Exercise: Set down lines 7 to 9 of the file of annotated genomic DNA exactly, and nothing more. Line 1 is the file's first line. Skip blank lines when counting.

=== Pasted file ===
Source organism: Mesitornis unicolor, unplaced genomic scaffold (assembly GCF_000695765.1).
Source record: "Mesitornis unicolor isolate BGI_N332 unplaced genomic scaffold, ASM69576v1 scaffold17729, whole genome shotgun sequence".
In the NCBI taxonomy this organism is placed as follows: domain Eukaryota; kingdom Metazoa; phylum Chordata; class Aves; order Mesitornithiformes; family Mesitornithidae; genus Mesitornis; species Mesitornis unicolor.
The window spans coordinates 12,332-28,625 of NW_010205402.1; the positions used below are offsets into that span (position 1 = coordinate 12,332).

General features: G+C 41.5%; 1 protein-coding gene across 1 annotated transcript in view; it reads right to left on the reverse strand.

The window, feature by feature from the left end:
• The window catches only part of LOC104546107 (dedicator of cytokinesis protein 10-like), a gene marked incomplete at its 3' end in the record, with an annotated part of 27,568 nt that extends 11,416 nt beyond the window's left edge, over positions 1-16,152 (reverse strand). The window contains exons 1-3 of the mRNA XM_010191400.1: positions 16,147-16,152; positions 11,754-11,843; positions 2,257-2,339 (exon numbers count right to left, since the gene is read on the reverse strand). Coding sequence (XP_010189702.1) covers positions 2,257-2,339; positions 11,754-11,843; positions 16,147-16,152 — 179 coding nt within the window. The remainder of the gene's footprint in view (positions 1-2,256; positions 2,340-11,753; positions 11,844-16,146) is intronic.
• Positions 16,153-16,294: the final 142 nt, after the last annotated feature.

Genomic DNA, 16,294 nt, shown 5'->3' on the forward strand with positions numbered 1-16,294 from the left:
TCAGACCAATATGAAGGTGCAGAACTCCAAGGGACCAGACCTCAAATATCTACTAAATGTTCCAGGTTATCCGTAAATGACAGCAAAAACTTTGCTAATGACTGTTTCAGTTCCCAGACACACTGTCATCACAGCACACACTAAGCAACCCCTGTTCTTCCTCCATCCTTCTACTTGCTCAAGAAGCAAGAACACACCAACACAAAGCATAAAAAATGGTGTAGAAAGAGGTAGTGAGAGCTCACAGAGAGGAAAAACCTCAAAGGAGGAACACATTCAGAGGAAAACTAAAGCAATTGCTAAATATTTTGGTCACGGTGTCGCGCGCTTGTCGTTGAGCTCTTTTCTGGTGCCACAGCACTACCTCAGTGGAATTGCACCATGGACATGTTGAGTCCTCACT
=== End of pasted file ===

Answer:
• The window catches only part of LOC104546107 (dedicator of cytokinesis protein 10-like), a gene marked incomplete at its 3' end in the record, with an annotated part of 27,568 nt that extends 11,416 nt beyond the window's left edge, over positions 1-16,152 (reverse strand). The window contains exons 1-3 of the mRNA XM_010191400.1: positions 16,147-16,152; positions 11,754-11,843; positions 2,257-2,339 (exon numbers count right to left, since the gene is read on the reverse strand). Coding sequence (XP_010189702.1) covers positions 2,257-2,339; positions 11,754-11,843; positions 16,147-16,152 — 179 coding nt within the window. The remainder of the gene's footprint in view (positions 1-2,256; positions 2,340-11,753; positions 11,844-16,146) is intronic.
• Positions 16,153-16,294: the final 142 nt, after the last annotated feature.

Genomic DNA, 16,294 nt, shown 5'->3' on the forward strand with positions numbered 1-16,294 from the left: